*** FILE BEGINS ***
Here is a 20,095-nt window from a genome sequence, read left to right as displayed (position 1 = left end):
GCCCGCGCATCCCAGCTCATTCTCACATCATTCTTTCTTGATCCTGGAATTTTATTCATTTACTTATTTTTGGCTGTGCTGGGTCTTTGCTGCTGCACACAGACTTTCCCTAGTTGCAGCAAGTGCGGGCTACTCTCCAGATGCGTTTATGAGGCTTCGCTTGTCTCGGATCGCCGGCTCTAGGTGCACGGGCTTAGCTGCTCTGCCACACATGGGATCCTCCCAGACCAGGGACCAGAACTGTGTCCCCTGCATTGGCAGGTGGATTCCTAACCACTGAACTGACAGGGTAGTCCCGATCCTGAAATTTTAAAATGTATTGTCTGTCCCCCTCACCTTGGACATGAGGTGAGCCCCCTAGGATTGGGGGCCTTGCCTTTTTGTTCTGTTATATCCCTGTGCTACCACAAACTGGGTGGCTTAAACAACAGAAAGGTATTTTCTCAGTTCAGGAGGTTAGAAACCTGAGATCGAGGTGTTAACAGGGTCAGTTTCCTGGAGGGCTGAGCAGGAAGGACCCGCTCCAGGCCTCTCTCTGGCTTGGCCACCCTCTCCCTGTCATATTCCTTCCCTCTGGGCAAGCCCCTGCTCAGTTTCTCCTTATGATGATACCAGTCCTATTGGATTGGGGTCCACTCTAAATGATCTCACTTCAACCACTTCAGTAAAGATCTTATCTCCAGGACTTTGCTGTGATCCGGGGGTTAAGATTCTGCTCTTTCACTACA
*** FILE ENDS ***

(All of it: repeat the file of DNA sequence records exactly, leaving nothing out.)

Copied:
Here is a 20,095-nt window from a genome sequence, read left to right as displayed (position 1 = left end):
GCCCGCGCATCCCAGCTCATTCTCACATCATTCTTTCTTGATCCTGGAATTTTATTCATTTACTTATTTTTGGCTGTGCTGGGTCTTTGCTGCTGCACACAGACTTTCCCTAGTTGCAGCAAGTGCGGGCTACTCTCCAGATGCGTTTATGAGGCTTCGCTTGTCTCGGATCGCCGGCTCTAGGTGCACGGGCTTAGCTGCTCTGCCACACATGGGATCCTCCCAGACCAGGGACCAGAACTGTGTCCCCTGCATTGGCAGGTGGATTCCTAACCACTGAACTGACAGGGTAGTCCCGATCCTGAAATTTTAAAATGTATTGTCTGTCCCCCTCACCTTGGACATGAGGTGAGCCCCCTAGGATTGGGGGCCTTGCCTTTTTGTTCTGTTATATCCCTGTGCTACCACAAACTGGGTGGCTTAAACAACAGAAAGGTATTTTCTCAGTTCAGGAGGTTAGAAACCTGAGATCGAGGTGTTAACAGGGTCAGTTTCCTGGAGGGCTGAGCAGGAAGGACCCGCTCCAGGCCTCTCTCTGGCTTGGCCACCCTCTCCCTGTCATATTCCTTCCCTCTGGGCAAGCCCCTGCTCAGTTTCTCCTTATGATGATACCAGTCCTATTGGATTGGGGTCCACTCTAAATGATCTCACTTCAACCACTTCAGTAAAGATCTTATCTCCAGGACTTTGCTGTGATCCGGGGGTTAAGATTCTGCTCTTTCACTACA